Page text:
5 Hilarious Games for Learning Languages in a Group

It’s an open secret among experienced language teachers: We love playing games! During my retreats and lessons, I’ve had so many experiences when an hour of Articulate in German helped my students speak fluently with more ease than a hundred other lessons. In this guest post, Italian teacher Gloria presents her top 5 games for learning languages.

Read More

The Best Language Learning Tools of Autumn/Winter 2016

This episode of the Creative Language Learning Podcast is as fun as ever, covering the ultimate Good, Bad and Struggling and our Top 5 Language Learning Tools of 2016/17.

So The Podcast is Taking a Break..

Yes, the rumours are true. The Creative Language Learning Podcast is taking a break for a while, going on hiatus and there will not be regular episodes after number 52.

BUT!

That does not mean you're going to miss us too much. Lindsay and I have gone through the archives together, selecting our own favourite episodes for you to try - check them out at the end of this article.

And remember to stay subscribed to your podcast feed in iTunes because we will be producing some one-off episodes for you.

Our Favourite Language Learning Tools for Autumn/Winter 2016

Listen to the show to get the detailed recommendations, and here is a quick index.

lyrics fluent

1) Lyricstraining.com

This website is awesome!! It pulls in music videos from YouTube and VEVO, adds the lyrics and converts the whole thing into a game. Teachers might call it a "cloze exercise", I call it "fill in the gap", and anyone would call this one a whole lot of fun.

2) Gus on The Go

A language learning collection created by parents for children. It's fun, it's beautiful, it's available as an app for your smartphone and tablet. In a sea of language learning apps, Gus on the Go stands out for its design and layout. There are apps available in 28 languages. Highly recommended for getting any young person started in a new language!

3) TuneIn Radio

tunein radio.png

A language learner's classic for natural input. This app and website lets you listen to radio stations from all around the world. It's perfect if you're at that stage where you're looking for a way to "level up" in your language. There are also podcasts, or you could search by favourite music style. The diverse voices of radio DJs and exciting foreign language music will give you a great new challenge.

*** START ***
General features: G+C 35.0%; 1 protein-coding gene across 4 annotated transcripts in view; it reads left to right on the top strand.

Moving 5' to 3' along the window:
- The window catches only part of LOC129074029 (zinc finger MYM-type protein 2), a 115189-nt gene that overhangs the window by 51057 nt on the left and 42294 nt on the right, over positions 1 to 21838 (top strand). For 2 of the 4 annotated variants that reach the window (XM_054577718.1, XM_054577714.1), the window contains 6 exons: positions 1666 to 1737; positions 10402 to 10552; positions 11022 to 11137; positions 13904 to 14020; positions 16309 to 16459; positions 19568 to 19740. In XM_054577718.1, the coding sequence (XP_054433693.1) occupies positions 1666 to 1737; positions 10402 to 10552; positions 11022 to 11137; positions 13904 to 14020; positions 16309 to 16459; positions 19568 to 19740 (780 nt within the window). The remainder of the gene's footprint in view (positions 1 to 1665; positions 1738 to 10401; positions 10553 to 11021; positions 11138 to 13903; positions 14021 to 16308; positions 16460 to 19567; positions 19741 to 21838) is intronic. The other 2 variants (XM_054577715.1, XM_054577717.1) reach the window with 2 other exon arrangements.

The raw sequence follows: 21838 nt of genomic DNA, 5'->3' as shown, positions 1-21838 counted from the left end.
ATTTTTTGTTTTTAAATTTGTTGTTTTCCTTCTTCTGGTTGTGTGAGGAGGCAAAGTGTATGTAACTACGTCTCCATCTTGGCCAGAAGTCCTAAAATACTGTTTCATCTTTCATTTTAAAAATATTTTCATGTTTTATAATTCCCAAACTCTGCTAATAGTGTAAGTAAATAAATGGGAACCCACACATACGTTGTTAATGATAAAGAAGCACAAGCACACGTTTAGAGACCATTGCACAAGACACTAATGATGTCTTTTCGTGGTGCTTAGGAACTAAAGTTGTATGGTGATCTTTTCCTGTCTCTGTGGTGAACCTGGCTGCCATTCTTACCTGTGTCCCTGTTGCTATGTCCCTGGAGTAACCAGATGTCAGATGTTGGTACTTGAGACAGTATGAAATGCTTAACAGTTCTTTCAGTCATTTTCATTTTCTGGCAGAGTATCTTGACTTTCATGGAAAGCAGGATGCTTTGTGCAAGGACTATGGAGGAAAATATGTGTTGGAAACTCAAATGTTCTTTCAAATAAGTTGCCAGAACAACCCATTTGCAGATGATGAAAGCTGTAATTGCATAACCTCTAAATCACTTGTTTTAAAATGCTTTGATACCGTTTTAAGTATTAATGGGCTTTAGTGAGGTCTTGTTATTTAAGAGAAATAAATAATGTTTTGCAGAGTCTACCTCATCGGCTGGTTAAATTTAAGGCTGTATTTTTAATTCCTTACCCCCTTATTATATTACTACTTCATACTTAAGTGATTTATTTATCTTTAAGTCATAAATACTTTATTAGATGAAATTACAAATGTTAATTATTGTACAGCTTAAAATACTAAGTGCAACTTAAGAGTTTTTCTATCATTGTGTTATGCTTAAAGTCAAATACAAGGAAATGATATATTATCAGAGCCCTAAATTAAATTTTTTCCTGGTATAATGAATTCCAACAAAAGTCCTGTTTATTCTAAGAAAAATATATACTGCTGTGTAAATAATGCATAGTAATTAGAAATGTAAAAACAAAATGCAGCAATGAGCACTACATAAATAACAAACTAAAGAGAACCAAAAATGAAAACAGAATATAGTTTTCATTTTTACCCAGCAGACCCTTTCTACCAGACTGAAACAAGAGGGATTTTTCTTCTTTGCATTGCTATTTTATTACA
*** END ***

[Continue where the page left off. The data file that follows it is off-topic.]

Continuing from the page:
4) Tiny Cards

This is a new app from the team behind Duolingo. It's all about adorable flashcards helping you review and check your knowledge on anything, from language vocab to colour theory. This promises to take the Duolingo design excellence to a new level. Great if you're looking for a new flashcard app.

5) Eggbun

Yes, it's another super cute app! This innovative little app works like a text chat, where you're chatting with your new friend "Eggbun", who is teaching you the Korean alphabet and language. If you're addicted to texting on your phone, here's an AI teacher who will reply anytime.

  • The app is out for Korean (iOS/Android), Japanese (iOS coming soon, but already out on Android), and soon coming out soon in Chinese. Get your preferred version from the lovely Eggbun website.

Honorary Mention

The All 4 App now has a wonderful "Walter Presents" range, bringing in comedies, dramas and crime shows in a really wide range of languages. If you're in the UK, you go and have a look.

Learn more about how to use TV to learn a language in podcast episode 31.

The Best Creative Language Learning Podcast Episodes

Here are our essential Creative Language Learning Podcast episodes you should not miss. It'll be a while before you're bored!

  • Futurelearn - free online courses provided by UK universities and organisations. They offer some language courses, including Dutch, Danish, Spanish, and Catalan Sign Language (!)
  • News in Slow French

Episode 38: The Best Tools for Language Learning in Spring/Summer 2016